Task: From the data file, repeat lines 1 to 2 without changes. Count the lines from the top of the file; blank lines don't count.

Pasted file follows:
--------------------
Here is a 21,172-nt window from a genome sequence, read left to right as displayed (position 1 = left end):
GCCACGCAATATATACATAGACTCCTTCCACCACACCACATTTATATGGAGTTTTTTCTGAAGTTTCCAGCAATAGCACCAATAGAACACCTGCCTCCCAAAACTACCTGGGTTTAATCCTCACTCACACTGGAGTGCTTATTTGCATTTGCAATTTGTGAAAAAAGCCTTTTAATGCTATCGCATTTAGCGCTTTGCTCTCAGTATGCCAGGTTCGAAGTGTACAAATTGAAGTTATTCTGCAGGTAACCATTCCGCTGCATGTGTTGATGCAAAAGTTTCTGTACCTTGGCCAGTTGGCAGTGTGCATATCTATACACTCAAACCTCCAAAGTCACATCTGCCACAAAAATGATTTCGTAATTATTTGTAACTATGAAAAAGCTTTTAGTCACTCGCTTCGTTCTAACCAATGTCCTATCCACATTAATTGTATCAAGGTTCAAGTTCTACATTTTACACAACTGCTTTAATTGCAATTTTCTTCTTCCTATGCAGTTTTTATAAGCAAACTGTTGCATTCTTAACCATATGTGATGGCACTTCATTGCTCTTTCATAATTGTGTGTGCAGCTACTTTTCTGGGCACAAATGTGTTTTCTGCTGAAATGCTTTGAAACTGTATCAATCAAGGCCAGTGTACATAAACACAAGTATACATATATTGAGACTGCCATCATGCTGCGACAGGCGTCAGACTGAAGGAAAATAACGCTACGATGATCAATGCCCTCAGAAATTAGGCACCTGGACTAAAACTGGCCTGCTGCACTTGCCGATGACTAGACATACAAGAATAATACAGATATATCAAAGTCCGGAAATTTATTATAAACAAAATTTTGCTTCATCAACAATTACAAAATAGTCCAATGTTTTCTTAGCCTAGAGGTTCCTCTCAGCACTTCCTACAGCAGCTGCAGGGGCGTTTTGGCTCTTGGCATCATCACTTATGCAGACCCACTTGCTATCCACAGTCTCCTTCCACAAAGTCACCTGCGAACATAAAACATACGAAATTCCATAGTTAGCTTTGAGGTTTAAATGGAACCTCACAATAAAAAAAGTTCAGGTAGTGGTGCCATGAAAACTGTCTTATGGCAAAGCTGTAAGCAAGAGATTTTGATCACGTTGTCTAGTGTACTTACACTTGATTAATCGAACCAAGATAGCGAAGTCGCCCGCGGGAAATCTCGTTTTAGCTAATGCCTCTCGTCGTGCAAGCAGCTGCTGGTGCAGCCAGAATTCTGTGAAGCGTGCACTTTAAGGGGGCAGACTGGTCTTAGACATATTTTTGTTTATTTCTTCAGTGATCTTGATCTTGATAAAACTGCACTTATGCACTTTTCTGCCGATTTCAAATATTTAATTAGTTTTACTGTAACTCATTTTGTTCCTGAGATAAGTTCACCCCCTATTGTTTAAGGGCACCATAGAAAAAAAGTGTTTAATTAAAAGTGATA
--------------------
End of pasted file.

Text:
Here is a 21,172-nt window from a genome sequence, read left to right as displayed (position 1 = left end):
GCCACGCAATATATACATAGACTCCTTCCACCACACCACATTTATATGGAGTTTTTTCTGAAGTTTCCAGCAATAGCACCAATAGAACACCTGCCTCCCAAAACTACCTGGGTTTAATCCTCACTCACACTGGAGTGCTTATTTGCATTTGCAATTTGTGAAAAAAGCCTTTTAATGCTATCGCATTTAGCGCTTTGCTCTCAGTATGCCAGGTTCGAAGTGTACAAATTGAAGTTATTCTGCAGGTAACCATTCCGCTGCATGTGTTGATGCAAAAGTTTCTGTACCTTGGCCAGTTGGCAGTGTGCATATCTATACACTCAAACCTCCAAAGTCACATCTGCCACAAAAATGATTTCGTAATTATTTGTAACTATGAAAAAGCTTTTAGTCACTCGCTTCGTTCTAACCAATGTCCTATCCACATTAATTGTATCAAGGTTCAAGTTCTACATTTTACACAACTGCTTTAATTGCAATTTTCTTCTTCCTATGCAGTTTTTATAAGCAAACTGTTGCATTCTTAACCATATGTGATGGCACTTCATTGCTCTTTCATAATTGTGTGTGCAGCTACTTTTCTGGGCACAAATGTGTTTTCTGCTGAAATGCTTTGAAACTGTATCAATCAAGGCCAGTGTACATAAACACAAGTATACATATATTGAGACTGCCATCATGCTGCGACAGGCGTCAGACTGAAGGAAAATAACGCTACGATGATCAATGCCCTCAGAAATTAGGCACCTGGACTAAAACTGGCCTGCTGCACTTGCCGATGACTAGACATACAAGAATAATACAGATATATCAAAGTCCGGAAATTTATTATAAACAAAATTTTGCTTCATCAACAATTACAAAATAGTCCAATGTTTTCTTAGCCTAGAGGTTCCTCTCAGCACTTCCTACAGCAGCTGCAGGGGCGTTTTGGCTCTTGGCATCATCACTTATGCAGACCCACTTGCTATCCACAGTCTCCTTCCACAAAGTCACCTGCGAACATAAAACATACGAAATTCCATAGTTAGCTTTGAGGTTTAAATGGAACCTCACAATAAAAAAAGTTCAGGTAGTGGTGCCATGAAAACTGTCTTATGGCAAAGCTGTAAGCAAGAGATTTTGATCACGTTGTCTAGTGTACTTACACTTGATTAATCGAACCAAGATAGCGAAGTCGCCCGCGGGAAATCTCGTTTTAGCTAATGCCTCTCGTCGTGCAAGCAGCTGCTGGTGCAGCCAGAATTCTGTGAAGCGTGCACTTTAAGGGGGCAGACTGGTCTTAGACATATTTTTGTTTATTTCTTCAGTGATCTTGATCTTGATAAAACTGCACTTATGCACTTTTCTGCCGATTTCAAATATTTAATTAGTTTTACTGTAACTCATTTTGTTCCTGAGATAAGTTCACCCCCTATTGTTTAAGGGCACCATAGAAAAAAAGTGTTTAATTAAAAGTGATA